The college golf world learned Monday night that Duke’s Virginia Elena Carta isn’t just a talented golfer. She’s also partially clairvoyant.
Prior to the start of the NCAA Women’s Championship, the 19-year-old freshman from Italy had a vision that the individual winner would shoot 16 under par, which turned out to be exactly right when the final round of the individual championship wrapped up at Eugene (Ore.) Country Club.
Carta, however, failed to see who would be the one shooting the record-setting 72-hole score. Turns out, all she needed to do was look in the mirror.
“I didn’t think it would have been me,” Carta insisted after posting her fourth straight sub-70 round to win the title by an impressive eight strokes over Arizona’s Haley Moore and Miami’s Dewi Weber
Envisioning Carta’s convincing victory would have been tough for anyone. In nine starts in the 2015-’16 season, the college newcomer posted a modest 73.12 stroke average, second best on the Blue Devils squad behind first-team All-American Leona Maguire. Prior to late March, she had just one top-10 finish as she adapted to life in Durham, N.C.
But in her last four starts leading up to nationals, Carta had four straight top-10 performances.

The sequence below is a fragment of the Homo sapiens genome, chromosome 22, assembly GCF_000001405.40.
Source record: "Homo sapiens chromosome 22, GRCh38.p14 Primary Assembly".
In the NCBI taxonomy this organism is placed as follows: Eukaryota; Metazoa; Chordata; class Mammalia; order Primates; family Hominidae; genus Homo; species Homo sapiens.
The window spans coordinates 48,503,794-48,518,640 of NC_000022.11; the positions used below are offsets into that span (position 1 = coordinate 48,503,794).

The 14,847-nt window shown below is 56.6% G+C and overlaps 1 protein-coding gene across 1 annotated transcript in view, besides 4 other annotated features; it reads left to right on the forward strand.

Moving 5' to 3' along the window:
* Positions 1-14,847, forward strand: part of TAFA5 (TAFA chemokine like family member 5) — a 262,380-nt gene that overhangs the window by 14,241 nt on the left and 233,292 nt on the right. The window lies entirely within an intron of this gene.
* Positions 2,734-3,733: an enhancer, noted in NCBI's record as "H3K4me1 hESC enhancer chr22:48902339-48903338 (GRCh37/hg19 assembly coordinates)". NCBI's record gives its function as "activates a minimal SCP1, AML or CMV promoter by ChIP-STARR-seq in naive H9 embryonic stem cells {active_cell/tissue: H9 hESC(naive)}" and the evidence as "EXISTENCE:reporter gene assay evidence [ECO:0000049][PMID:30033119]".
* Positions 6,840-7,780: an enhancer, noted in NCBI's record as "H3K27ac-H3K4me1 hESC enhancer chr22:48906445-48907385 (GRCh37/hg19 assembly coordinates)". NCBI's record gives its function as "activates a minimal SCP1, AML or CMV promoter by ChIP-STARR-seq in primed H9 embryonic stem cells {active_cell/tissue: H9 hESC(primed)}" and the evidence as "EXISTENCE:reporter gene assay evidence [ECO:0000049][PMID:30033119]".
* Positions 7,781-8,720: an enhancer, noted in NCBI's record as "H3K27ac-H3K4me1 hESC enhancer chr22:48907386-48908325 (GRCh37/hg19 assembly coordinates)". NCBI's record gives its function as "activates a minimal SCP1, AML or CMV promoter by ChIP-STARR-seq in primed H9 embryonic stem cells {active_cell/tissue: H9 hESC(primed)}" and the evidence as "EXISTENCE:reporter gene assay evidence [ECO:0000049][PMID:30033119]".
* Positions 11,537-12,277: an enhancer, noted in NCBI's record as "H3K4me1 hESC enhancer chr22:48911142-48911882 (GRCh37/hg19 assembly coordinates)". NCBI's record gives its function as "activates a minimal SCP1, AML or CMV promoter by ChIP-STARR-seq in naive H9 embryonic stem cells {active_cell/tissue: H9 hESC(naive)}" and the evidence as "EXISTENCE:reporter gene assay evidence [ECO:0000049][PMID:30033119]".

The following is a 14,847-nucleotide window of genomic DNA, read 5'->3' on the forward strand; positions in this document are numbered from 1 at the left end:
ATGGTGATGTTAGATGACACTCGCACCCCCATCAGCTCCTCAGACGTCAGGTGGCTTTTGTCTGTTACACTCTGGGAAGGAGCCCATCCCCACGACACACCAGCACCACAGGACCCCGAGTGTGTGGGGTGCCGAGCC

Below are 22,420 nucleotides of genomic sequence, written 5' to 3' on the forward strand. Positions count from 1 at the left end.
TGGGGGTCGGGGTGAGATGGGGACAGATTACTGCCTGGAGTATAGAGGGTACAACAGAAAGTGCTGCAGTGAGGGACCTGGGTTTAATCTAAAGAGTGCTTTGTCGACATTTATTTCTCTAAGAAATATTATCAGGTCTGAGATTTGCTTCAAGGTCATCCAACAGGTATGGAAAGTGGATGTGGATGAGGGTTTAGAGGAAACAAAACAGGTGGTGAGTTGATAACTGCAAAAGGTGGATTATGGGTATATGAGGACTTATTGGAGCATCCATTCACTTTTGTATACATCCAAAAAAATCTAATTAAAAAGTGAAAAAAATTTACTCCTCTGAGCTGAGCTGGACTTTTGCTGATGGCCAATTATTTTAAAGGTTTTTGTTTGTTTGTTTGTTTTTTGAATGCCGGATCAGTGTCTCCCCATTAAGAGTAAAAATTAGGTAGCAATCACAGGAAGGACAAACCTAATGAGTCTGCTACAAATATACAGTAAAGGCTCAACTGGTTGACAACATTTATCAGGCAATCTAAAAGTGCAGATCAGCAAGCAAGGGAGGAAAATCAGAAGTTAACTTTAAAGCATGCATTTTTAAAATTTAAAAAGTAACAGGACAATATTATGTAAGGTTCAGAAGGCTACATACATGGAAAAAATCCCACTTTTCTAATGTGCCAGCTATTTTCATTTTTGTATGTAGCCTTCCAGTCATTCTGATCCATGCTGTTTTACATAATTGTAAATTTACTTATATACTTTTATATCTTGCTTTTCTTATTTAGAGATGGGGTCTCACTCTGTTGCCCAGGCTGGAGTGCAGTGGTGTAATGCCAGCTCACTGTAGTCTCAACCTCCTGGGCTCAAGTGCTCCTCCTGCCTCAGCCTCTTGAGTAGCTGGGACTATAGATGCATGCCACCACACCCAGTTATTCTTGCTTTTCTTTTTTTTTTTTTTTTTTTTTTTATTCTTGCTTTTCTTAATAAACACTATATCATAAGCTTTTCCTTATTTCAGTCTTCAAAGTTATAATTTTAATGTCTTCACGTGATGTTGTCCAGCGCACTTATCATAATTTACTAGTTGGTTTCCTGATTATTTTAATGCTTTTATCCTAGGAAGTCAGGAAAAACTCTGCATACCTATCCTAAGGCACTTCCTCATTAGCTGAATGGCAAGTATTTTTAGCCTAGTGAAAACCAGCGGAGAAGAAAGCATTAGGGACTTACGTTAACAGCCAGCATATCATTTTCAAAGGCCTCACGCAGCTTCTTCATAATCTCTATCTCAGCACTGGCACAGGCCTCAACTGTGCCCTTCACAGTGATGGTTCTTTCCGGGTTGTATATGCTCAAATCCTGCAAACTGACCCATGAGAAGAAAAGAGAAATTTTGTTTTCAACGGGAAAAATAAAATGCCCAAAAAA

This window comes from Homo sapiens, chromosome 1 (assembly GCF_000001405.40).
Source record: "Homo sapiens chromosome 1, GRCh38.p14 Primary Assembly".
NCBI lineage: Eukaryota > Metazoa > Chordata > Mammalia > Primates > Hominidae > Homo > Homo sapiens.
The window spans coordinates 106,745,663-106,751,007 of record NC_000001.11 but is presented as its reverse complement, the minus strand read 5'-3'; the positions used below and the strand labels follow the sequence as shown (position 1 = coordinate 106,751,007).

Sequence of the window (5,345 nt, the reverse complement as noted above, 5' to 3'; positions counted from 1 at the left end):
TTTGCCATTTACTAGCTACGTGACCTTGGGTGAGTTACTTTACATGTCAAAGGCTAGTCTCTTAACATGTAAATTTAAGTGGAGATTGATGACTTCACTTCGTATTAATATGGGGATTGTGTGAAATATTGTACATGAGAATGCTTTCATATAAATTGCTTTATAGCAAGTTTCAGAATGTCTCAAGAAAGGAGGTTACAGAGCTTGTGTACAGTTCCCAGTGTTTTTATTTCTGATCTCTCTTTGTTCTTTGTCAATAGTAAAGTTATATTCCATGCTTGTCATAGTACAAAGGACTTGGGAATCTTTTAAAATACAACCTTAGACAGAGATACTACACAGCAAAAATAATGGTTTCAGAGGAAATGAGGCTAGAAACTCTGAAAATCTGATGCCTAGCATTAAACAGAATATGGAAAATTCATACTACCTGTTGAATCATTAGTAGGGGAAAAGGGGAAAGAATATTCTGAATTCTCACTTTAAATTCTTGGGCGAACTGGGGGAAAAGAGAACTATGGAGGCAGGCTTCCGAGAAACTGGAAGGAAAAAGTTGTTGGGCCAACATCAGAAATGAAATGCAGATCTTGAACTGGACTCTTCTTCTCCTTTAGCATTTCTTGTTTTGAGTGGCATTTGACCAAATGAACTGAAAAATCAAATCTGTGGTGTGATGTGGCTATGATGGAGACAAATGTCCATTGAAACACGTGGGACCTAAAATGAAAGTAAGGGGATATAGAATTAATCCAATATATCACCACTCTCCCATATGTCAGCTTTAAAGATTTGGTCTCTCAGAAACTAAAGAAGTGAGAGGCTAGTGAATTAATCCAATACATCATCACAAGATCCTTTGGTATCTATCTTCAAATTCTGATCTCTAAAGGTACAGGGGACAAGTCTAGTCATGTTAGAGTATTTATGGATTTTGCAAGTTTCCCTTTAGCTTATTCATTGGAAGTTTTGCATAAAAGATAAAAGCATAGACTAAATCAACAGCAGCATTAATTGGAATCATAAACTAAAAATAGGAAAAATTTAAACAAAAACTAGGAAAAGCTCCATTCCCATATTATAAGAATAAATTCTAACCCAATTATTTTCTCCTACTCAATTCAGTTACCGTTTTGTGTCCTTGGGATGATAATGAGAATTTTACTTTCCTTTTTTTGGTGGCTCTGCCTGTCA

With a little momentum, Carta put together an historic performance at the championship. Her 16-under total broke the NCAA Championship 72-hole scoring mark by four strokes, set previously by Miami’s Penny Hammel in 1983 and Oklahoma State’s Caroilne Hedwall in 2012.
Carta made just one bogey over her final 53 holes after making 20 birdies for the entire tournament. The key, she said, was confidence in her short game, particularly her putter.
Carta admitted to being nervous in the final round, unable to get sleep the night before despite holding a six-stroke lead.
“She is strong, she hits it straight and she is flying it high onto these greens,” said Duke coach Dan Brooks. “She’s got the whole game. She has a lot of passion. All we do is just kind of calm her down.”
Her other accomplishments:
She became the eighth freshman to win the individual title, the most recent being USC’s Annie Park in 2013.
She became the first freshman to earn her first college victory at the NCAA Women’s Championship since USC’s Jennifer Rosales in 1998.
She became the fourth Blue Devil to win medalist honors, joining Candy Hannemann (2001), Virada Nirapathpongporn (2002) and Anna Grzebien (2005).
Carta’s performance also helped Duke advance to the match play portion of the team championship. The Blue Devils claimed the No. 6 seed and face USC in the team quarterfinals on Tuesday.